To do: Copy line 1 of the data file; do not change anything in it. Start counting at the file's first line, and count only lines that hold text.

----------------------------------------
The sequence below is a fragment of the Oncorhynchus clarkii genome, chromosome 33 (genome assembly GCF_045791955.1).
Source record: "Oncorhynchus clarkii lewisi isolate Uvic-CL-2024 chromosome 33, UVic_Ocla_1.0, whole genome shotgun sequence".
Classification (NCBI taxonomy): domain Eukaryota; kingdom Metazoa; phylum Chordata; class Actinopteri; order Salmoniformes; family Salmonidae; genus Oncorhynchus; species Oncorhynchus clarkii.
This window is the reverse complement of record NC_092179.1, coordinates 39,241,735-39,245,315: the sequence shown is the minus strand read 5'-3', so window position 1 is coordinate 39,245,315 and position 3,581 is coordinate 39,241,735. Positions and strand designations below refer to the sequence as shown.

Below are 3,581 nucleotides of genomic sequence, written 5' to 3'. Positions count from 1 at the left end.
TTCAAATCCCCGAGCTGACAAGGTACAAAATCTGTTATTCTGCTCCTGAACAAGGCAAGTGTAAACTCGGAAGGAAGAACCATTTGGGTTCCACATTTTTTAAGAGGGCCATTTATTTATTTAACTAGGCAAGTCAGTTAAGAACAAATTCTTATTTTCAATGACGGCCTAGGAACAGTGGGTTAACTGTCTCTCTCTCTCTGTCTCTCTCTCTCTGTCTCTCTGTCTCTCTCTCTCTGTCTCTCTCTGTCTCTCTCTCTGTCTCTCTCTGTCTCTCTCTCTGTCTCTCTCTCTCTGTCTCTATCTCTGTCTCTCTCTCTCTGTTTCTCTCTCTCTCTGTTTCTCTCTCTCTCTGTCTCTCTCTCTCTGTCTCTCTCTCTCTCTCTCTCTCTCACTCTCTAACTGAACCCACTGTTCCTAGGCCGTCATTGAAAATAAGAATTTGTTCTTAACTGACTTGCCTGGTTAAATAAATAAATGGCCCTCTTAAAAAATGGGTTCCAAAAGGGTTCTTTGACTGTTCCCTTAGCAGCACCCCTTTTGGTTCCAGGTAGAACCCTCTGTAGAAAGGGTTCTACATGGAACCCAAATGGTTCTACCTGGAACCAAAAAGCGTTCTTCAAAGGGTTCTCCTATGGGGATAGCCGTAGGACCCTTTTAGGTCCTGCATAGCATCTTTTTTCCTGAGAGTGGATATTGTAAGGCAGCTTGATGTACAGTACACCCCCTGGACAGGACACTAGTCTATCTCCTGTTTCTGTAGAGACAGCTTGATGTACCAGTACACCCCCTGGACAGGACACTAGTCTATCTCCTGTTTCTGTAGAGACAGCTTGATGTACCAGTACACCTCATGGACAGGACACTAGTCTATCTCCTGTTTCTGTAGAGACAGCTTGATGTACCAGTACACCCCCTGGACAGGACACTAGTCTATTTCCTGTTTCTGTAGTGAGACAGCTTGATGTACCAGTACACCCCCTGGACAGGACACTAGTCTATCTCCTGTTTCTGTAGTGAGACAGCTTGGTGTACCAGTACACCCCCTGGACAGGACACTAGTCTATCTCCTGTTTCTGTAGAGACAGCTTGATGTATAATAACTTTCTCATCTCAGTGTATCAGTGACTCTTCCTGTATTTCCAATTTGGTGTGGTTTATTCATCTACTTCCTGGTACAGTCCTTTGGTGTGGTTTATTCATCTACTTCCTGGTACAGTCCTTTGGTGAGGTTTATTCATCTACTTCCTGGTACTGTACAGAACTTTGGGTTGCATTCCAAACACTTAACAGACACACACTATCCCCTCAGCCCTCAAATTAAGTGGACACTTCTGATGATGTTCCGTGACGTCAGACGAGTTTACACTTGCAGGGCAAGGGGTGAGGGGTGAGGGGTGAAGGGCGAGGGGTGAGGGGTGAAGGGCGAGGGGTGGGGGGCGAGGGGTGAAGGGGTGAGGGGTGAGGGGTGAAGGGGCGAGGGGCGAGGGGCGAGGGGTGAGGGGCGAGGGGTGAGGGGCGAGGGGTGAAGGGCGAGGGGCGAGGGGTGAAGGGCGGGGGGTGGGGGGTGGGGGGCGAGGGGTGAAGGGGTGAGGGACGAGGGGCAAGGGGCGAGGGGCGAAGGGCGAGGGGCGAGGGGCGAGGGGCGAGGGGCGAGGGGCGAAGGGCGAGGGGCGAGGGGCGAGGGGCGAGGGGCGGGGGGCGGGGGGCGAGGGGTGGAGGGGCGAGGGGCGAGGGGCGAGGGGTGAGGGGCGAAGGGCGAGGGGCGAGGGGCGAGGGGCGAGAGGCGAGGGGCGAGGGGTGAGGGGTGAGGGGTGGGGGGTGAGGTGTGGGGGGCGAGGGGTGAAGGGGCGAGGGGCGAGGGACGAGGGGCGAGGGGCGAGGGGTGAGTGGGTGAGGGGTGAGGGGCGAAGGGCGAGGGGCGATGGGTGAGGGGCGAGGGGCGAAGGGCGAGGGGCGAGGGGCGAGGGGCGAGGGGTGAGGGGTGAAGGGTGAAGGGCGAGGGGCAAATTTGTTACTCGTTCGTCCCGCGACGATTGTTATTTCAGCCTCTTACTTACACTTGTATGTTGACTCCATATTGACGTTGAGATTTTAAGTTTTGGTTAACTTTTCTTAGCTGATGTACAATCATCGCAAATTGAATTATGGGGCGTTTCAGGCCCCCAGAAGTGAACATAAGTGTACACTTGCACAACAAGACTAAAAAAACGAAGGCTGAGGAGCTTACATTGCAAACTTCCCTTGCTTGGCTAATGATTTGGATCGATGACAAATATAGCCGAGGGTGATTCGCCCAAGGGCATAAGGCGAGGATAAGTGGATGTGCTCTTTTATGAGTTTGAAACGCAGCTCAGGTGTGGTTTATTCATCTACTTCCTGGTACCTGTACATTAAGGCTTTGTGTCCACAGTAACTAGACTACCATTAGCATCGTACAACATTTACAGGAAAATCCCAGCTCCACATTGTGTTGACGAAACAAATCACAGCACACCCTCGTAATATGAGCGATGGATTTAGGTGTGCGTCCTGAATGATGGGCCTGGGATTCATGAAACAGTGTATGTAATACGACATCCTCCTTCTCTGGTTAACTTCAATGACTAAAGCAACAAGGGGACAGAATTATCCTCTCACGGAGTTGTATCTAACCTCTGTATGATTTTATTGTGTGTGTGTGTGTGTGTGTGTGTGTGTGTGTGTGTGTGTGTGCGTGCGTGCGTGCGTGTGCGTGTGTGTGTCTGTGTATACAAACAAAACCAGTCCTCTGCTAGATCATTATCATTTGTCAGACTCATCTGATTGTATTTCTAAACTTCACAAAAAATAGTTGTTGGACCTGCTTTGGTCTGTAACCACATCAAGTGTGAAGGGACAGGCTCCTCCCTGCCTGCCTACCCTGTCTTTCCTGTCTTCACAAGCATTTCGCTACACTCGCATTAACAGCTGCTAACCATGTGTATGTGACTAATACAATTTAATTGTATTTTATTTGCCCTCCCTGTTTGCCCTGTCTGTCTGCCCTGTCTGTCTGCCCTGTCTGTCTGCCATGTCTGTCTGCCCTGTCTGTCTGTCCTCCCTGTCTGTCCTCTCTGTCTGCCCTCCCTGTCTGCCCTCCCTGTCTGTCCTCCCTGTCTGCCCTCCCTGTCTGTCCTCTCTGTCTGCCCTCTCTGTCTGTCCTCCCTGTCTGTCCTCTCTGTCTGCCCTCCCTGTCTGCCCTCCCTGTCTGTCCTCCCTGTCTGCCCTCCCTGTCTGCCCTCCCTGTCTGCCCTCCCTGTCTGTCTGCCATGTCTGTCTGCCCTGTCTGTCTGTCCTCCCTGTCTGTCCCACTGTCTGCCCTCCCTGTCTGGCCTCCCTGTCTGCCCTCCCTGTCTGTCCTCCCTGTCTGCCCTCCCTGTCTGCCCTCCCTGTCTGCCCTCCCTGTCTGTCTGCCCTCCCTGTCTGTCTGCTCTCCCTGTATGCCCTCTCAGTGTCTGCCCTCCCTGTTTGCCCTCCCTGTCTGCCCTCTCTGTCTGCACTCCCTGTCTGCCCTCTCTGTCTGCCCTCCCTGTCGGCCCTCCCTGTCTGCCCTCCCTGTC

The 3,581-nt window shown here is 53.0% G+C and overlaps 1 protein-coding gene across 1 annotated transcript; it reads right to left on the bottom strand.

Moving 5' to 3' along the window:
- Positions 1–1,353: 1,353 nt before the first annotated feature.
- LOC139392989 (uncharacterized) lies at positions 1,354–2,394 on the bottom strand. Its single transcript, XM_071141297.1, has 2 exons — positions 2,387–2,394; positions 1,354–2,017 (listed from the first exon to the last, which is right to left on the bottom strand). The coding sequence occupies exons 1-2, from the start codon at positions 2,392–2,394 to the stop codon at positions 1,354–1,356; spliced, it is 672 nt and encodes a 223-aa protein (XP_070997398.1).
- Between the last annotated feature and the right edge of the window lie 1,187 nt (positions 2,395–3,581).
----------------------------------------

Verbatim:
The sequence below is a fragment of the Oncorhynchus clarkii genome, chromosome 33 (genome assembly GCF_045791955.1).